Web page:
Woody Packard

Words + Pictures

Mongol Bankhar

Young Bankhar, Nomadic Guardians
As social change influences various parts of the ecological system here, environmental activity can take on unfamiliar twists and turns. Certainly there are examples of activity where one action leads directly to an intended result. A program that encourages ger residents to replace low-efficiency stoves with high-efficiency stoves should yield the intended result of less air pollution. Providing a paved road between two points should prevent soil erosion by offering drivers a good alternative to driving randomly through the desert.

For other problems though, a direct solution has been elusive—such as the protection of endangered top-level predators from livestock herders. In a country as sparsely populated as Mongolia is, no law prohibiting the killing of these predators will prevent a herder from protecting his herd of sheep or goats or cattle, which is done with a gun, a trap, or by poisoning. Even though it has been illegal to kill a snow leopard for many years, their numbers are still declining.

One strategy for preventing the deaths of these predators is to find an alternate means of protecting a herder's animals. And one inventive means of doing this is to restore the Mongol Bankhar to its traditional job as a herd protection dog, a position it had held here for centuries. Recently though, because of its status as Mongolia's national dog, the breed has become so desirable as a pet that its increased price has made it prohibitive to herders, who have largely abandoned its use. And although the modern Bankhar still has the genetic material to make a good herd protection dog, in its new role it no longer gets the strict training necessary, from the time it is six weeks old, to make it understand its role as a herd protector.

Nomadic Guardians is a very small non-government organization whose goal is to raise, train, and distribute these dogs to co-operating herders in the countryside. Although its eventual goal is to be run by Mongolians, right now its feet-on-the-ground representative is Doug Lally, who I had a chance to work with over this past week. Doug's job is to translate this organization's simple mission into the complicated reality here. It is a formidable task made even more difficult by the general facts of trying to get anything at all done, and the specific fact that raising dogs is not the multi-billion dollar industry that it is in the United States.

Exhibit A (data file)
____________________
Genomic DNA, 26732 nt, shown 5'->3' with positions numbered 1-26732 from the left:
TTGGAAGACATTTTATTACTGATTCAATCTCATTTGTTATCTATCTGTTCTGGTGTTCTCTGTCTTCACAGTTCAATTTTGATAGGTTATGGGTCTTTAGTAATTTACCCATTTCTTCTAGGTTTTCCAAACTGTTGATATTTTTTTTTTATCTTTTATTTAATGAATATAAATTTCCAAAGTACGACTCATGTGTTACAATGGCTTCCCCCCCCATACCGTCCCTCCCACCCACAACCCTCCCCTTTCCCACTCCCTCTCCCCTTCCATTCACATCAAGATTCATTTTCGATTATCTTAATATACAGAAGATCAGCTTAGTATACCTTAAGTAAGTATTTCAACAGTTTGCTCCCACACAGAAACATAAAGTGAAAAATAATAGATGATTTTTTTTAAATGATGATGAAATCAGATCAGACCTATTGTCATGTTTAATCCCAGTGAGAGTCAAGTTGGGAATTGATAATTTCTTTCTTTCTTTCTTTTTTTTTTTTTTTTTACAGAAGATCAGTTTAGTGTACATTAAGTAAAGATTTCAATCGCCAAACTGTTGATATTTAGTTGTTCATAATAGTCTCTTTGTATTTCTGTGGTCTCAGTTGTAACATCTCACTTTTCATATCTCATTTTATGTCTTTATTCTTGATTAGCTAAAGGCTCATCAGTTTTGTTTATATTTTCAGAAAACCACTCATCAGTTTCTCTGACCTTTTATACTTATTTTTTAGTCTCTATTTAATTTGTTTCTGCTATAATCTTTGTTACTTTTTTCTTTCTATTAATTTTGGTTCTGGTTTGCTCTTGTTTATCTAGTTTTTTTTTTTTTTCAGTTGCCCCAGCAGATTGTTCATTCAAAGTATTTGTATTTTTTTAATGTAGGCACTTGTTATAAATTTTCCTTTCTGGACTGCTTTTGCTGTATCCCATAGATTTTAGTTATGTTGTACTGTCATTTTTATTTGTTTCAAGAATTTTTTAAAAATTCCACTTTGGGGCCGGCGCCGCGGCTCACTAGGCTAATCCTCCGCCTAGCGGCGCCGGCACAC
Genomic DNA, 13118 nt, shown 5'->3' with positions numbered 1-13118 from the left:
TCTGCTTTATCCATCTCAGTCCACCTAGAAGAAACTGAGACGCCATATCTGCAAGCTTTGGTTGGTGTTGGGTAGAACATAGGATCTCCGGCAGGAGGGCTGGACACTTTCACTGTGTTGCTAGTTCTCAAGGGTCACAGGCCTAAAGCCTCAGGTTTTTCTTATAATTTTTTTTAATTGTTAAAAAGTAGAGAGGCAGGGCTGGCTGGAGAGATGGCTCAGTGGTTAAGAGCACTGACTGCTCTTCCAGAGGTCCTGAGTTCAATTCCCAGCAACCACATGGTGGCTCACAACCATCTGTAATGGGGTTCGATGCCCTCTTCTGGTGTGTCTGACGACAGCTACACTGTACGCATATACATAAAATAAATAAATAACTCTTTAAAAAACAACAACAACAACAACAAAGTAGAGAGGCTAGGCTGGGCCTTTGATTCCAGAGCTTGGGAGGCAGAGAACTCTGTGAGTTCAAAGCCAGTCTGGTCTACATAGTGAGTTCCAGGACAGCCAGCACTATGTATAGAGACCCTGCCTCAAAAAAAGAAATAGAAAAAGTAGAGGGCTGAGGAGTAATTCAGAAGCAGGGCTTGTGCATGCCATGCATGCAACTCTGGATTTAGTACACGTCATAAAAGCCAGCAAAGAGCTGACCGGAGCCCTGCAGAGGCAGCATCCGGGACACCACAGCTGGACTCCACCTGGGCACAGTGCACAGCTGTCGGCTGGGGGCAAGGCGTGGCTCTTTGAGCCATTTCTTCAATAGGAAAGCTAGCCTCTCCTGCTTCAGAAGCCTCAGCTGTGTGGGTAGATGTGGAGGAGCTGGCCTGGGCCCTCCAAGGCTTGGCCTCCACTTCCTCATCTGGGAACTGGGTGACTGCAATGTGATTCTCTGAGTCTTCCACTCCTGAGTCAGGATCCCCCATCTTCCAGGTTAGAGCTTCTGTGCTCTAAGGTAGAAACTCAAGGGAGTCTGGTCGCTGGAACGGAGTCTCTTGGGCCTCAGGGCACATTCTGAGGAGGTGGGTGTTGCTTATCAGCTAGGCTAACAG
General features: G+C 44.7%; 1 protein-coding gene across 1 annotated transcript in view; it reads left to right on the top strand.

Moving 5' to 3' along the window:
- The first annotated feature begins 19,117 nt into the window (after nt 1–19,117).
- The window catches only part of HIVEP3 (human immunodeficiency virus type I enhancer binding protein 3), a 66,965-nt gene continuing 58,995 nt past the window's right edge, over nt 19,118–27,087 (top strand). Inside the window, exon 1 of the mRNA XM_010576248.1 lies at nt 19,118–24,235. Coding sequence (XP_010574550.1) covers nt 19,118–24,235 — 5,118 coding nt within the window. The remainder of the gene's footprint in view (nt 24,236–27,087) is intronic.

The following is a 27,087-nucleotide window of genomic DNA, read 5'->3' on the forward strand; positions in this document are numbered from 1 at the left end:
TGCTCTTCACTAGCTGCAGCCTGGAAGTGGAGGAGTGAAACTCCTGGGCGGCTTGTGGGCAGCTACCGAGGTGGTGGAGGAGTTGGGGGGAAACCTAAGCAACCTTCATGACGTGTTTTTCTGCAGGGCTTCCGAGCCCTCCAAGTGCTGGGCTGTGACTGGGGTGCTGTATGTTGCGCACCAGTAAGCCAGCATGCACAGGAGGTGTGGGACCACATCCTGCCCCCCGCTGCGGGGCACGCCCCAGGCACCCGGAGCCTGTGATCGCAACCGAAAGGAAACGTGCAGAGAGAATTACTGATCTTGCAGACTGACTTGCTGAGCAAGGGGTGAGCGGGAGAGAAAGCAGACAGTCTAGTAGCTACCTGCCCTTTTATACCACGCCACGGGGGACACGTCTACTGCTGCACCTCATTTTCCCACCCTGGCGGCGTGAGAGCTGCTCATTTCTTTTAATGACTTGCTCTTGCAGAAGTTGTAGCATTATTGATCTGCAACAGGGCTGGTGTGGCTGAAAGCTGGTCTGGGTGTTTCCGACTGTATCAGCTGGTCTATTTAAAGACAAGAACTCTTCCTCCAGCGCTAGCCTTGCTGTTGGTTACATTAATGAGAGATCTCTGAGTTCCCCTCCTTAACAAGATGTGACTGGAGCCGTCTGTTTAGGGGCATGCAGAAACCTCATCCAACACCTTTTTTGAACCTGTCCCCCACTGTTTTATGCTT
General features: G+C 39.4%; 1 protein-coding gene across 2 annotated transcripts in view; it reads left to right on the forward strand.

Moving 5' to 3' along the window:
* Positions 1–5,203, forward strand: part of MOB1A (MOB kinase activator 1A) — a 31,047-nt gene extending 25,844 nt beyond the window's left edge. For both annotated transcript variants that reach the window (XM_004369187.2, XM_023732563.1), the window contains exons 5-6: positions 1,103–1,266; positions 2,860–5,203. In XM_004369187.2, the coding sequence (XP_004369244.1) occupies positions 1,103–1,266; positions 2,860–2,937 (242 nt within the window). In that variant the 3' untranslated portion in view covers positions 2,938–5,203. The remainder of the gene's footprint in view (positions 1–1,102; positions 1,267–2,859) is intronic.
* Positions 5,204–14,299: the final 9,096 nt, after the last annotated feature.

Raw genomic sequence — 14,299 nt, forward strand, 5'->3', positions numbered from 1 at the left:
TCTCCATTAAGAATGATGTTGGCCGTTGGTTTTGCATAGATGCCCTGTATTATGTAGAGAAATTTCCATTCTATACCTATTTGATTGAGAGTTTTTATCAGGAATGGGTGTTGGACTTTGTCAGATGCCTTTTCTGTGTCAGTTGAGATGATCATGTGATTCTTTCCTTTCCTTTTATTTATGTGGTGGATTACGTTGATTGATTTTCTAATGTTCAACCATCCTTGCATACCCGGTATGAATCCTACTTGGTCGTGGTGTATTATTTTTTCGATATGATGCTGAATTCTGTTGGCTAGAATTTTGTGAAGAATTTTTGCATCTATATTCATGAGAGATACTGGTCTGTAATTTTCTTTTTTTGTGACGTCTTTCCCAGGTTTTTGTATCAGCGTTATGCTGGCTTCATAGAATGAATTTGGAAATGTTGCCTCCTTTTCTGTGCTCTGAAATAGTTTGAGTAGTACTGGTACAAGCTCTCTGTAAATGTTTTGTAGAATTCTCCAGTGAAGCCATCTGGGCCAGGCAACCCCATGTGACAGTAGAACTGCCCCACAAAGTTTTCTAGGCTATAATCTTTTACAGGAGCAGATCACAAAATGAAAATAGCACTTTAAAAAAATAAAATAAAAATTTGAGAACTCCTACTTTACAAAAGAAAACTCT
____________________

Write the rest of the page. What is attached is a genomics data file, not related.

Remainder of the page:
In an age where so much can be done online, raising dogs in Mongolia is a stark reminder of how much can't be done there. The needs of dogs are not virtual, and some, such as the need for food, is daily. If you are imagining stacks of bagged Purina, you have already failed to appreciate the scope of the problem. There is no dog food here. The dogs' caretaker must buy animal parts and organs, cook them with noodles, and feed this soup to the dogs. Burying logs to prevent the dogs from digging under gates involves an entire afternoon of swinging a pick into earth frozen rock-solid. On my first afternoon helping out I drove staples into wood with a rock because the hammer and some other tools had been stolen by contractors hired to help out. The next day, with a new hammer, it was impossible to drive nails into logs, either because the nails were made from low-quality steel that was too soft, or the wood had too much moisture in it and had, by late afternoon at well below 0°F, frozen to the consistency of concrete.

By far, the single most crippling impediment is simply the traffic here, an infrastructure deficiency with no end in sight. Since we mostly travel by foot, it has been easy to avoid the fact that the traffic is congested in a way that I have not seen anywhere else. It takes an hour, and sometimes much more, to get from central Ulaanbaatar to the property where the dogs are being raised—11.5 miles away. Most of this distance is clear sailing, but within the central city the movement of cars is in a constant state of paralysis. Add a stop to get lumber (another story) and one to pick up eighty pounds of animal organs, and the trip yesterday took four hours. Working beyond what was left of daylight, we returned after dark, traffic as thick as we had left it. An hour in the car, and I abandoned Doug to cover the rest of the distance home by foot.

Close Story—Back to Pictures

Mongol Bankhar

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Nomadic Guardians, Kennels

Mongol Bankhar Pup

Noah and Doug, Picking and Scraping

Doug, Attaching Wire Mesh

Caretaker Ger

Caretaker, Puppy

Batchelor Ger


Shopping, Electrical

Plywood Store

Lumber Store


Dog Food Store

Dog Food






Arslan, Recovering